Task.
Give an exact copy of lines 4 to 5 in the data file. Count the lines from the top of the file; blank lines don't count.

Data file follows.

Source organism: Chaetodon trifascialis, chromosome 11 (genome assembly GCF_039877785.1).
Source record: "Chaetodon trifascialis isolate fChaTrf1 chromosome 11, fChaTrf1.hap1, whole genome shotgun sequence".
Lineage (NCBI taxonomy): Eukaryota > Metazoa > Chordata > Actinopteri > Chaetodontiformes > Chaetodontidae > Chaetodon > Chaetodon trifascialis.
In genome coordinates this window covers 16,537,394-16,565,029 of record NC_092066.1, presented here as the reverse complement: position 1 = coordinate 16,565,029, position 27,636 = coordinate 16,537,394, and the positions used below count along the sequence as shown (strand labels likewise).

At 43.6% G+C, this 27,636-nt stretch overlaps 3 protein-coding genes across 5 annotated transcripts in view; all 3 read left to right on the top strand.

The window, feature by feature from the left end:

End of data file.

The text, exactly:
In genome coordinates this window covers 16,537,394-16,565,029 of record NC_092066.1, presented here as the reverse complement: position 1 = coordinate 16,565,029, position 27,636 = coordinate 16,537,394, and the positions used below count along the sequence as shown (strand labels likewise).

At 43.6% G+C, this 27,636-nt stretch overlaps 3 protein-coding genes across 5 annotated transcripts in view; all 3 read left to right on the top strand.